Eventually, one of the neighbors reported her story to the police. The police and emergency management took the same path, and the rescuers found the lifeless body of the woman. In the death certificate, the ICF listed diabetes mellitus as the cause of death. No mention is made of the circumstances caused by the hurricane.
“She had a small smile,” said her son, unable to control his tears, while he also thanked God that her mother’s body appeared and she had not been dragged by the river.
He said the prosecutor could not get to the body due to access problems that made it difficult for cars to travel in the area the days after the hurricane.
Cidrón Rodríguez has not been added to the government’s official count of deaths related to Hurricane María. Three months after the hurricane, the official count is still at 64, but demographic data from the same government reflects an increase of almost 1,000 deaths in Puerto Rico from September 20 to October 30, compared to the same period in 2016. Experts in public health and demography have estimated that this increase is significant, and that it must be investigated to see how it is related to the emergency.
Héctor Pesquera, the Secretary of Public Safety and the person appointed by Governor Ricardo Rosselló to account for deaths related to the hurricane, has said that he sees no reason to investigate the increase in deaths or to make an epidemiological study of the deaths related to the devastation of Hurricane Maria because “there is no epidemic” on the island.
A 200 Percent Increase
Missing persons reports, which are filed only after people have lost contact with their relatives and a case is assigned by police, increased 200 percent in Puerto Rico the first week after Hurricane María left the entire population without power or communications. According to the data provided by Sgt. Rosario, director of the Missing Persons Division, it is estimated that the average number of cases reported per week is 20 to 25 people. From September 19 to September 27, there were 71 missing persons reports.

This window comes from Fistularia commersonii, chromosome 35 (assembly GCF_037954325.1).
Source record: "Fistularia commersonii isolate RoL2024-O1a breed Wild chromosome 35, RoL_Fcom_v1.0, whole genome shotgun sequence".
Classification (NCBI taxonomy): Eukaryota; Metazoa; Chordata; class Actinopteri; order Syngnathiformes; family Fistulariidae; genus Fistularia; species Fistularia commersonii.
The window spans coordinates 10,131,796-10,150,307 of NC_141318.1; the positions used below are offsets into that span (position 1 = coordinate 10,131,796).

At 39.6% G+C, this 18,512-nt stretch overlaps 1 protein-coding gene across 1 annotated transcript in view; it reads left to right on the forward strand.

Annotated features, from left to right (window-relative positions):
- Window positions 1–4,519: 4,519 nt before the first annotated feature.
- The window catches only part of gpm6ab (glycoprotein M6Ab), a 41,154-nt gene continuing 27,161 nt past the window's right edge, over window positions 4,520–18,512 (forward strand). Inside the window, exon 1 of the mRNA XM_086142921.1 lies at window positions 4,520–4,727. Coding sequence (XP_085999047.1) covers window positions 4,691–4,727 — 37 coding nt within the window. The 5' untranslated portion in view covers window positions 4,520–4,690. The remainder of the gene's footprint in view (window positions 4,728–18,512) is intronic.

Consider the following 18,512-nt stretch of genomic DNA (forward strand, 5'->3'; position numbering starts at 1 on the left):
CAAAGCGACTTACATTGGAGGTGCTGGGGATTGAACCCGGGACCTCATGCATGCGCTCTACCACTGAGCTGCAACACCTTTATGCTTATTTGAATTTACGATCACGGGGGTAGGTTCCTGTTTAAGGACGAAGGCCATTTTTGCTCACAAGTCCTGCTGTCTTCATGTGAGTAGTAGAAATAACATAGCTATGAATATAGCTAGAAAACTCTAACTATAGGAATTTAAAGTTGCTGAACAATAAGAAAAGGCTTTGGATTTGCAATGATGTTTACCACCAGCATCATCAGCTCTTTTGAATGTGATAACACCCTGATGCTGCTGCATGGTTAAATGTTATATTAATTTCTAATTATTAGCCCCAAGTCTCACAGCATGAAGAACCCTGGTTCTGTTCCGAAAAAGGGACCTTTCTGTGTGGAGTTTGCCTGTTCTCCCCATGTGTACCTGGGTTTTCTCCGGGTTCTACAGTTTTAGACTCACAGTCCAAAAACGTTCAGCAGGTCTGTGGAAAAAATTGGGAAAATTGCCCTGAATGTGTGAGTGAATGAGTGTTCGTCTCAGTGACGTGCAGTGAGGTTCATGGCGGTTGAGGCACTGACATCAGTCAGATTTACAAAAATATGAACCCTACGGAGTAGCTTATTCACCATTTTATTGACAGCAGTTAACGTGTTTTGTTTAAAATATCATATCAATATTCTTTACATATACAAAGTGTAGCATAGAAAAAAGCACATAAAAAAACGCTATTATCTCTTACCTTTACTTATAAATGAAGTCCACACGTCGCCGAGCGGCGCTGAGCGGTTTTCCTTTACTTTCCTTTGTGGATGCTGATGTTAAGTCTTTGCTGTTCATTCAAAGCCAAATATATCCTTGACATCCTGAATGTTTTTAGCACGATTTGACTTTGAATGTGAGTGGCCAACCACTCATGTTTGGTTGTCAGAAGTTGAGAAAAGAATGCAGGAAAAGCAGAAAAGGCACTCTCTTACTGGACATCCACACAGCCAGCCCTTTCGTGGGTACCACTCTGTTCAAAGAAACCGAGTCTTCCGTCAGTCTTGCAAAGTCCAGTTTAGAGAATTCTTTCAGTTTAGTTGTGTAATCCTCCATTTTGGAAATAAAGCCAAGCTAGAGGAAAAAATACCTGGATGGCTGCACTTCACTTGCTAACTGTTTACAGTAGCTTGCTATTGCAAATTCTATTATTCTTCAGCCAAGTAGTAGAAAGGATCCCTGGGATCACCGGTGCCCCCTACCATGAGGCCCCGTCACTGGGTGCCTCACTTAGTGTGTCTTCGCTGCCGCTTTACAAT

Under normal circumstances, Rosario explained that many of the reports relate to minors who leave foster homes and to people with debts or problems with the law, while some people do not ever want to be found. However, according to the data of the reports filed since Hurricane Maria —which include a photo and information in a public document— there is a pattern of missing persons with mental disorders such as depression, schizophrenia, dementia, Alzheimer’s, mental retardation and autism.
The CPI asked Commissioner Hernández de Fraley if the profile of missing persons in Puerto Rico had changed with the increase in cases after the hurricane and if that profile shows a pattern of cases of adults with mental health conditions. She indicated that the police had not done this analysis and they would have to study each case. At the same time, she requested specific information about the cases investigated by the CPI to conduct pertinent investigation, rectify issues if necessary and help the relatives.